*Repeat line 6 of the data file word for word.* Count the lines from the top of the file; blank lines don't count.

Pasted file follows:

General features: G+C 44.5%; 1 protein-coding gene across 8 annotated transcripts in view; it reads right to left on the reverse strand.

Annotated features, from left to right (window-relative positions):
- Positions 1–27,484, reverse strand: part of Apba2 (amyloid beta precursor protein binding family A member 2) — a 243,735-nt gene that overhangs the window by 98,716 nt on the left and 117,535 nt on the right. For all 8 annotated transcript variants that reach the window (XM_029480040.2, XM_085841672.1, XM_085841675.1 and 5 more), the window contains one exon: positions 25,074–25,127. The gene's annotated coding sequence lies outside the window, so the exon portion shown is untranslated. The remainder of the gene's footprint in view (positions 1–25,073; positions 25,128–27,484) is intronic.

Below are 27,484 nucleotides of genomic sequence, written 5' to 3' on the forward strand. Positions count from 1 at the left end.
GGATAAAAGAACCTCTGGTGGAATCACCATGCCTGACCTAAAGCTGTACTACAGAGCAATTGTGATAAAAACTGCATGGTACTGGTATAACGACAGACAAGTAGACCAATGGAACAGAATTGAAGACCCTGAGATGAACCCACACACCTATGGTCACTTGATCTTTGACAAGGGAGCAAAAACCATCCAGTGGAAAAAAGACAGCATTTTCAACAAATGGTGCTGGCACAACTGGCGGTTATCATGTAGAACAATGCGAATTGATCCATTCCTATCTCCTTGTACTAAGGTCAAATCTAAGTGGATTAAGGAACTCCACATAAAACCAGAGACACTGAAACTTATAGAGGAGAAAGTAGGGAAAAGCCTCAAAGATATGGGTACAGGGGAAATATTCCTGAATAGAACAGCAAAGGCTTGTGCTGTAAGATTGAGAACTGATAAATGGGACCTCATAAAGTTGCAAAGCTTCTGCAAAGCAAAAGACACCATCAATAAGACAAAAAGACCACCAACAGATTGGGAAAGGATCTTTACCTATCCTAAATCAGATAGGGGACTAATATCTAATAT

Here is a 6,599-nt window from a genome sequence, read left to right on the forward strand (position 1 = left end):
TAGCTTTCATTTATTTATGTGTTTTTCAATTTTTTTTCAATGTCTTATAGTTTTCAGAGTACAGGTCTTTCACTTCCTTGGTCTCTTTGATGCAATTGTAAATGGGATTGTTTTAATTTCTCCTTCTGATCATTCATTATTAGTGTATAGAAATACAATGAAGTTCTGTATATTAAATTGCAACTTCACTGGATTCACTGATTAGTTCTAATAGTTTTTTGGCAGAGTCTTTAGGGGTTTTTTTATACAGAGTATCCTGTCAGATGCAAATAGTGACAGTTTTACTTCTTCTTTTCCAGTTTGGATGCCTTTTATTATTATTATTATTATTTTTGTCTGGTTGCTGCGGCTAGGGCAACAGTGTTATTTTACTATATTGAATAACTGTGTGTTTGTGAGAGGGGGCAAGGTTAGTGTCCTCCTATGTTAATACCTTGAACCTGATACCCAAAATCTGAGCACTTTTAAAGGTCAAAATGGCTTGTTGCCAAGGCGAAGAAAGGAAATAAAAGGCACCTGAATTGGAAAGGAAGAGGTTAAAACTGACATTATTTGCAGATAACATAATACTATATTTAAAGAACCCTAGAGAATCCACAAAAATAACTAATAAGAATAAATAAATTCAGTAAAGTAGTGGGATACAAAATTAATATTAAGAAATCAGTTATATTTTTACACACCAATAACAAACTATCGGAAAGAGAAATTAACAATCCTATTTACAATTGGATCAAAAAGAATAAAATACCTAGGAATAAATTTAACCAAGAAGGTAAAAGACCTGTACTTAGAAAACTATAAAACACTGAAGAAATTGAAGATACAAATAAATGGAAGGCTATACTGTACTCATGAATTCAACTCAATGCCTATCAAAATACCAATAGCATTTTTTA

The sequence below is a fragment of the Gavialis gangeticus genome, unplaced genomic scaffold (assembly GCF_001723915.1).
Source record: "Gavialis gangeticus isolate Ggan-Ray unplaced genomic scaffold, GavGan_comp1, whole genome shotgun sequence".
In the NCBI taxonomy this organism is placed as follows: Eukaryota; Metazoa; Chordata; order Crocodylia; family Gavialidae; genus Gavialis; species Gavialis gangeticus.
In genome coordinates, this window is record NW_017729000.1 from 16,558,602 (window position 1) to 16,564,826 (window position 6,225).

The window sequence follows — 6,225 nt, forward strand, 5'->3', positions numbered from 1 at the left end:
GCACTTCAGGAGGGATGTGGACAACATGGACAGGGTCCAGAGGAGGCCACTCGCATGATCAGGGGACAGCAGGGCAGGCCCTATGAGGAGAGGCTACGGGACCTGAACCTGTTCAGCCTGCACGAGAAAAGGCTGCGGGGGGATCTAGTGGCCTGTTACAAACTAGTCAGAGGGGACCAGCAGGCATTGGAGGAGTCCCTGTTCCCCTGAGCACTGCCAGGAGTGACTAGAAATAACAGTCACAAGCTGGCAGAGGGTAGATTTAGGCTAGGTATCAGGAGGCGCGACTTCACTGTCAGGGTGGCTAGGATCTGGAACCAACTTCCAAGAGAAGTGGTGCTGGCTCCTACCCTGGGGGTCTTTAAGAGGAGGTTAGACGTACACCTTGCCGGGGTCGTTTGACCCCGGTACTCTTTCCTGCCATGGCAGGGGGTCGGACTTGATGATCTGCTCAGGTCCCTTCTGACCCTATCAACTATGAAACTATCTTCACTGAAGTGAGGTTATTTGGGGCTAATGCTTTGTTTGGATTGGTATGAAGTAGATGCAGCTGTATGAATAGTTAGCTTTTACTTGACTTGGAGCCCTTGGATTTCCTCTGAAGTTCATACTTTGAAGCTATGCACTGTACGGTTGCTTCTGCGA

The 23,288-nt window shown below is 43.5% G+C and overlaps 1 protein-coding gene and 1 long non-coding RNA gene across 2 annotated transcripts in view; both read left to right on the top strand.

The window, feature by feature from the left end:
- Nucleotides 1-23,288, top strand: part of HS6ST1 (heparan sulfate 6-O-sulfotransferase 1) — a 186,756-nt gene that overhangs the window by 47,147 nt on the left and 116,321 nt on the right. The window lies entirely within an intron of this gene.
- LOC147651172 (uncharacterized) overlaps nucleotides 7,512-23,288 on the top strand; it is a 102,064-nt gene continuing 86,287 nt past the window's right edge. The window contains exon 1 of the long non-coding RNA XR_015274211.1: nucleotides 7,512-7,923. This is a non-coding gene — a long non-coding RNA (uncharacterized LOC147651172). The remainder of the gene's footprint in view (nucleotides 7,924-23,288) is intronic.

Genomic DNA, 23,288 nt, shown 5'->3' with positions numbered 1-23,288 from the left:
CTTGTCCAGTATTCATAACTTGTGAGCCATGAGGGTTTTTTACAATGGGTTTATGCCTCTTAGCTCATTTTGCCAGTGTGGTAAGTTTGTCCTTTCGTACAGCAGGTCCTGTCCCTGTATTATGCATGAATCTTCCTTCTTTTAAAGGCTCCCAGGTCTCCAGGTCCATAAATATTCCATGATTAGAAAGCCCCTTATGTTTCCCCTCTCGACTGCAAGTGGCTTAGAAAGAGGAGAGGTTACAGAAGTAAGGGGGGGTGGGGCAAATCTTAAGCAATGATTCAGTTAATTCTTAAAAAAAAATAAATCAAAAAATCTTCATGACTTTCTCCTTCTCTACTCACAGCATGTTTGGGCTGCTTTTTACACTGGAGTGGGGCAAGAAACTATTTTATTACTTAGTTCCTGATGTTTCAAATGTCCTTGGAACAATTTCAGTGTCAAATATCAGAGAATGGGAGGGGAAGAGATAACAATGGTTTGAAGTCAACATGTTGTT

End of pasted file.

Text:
Here is a 6,599-nt window from a genome sequence, read left to right on the forward strand (position 1 = left end):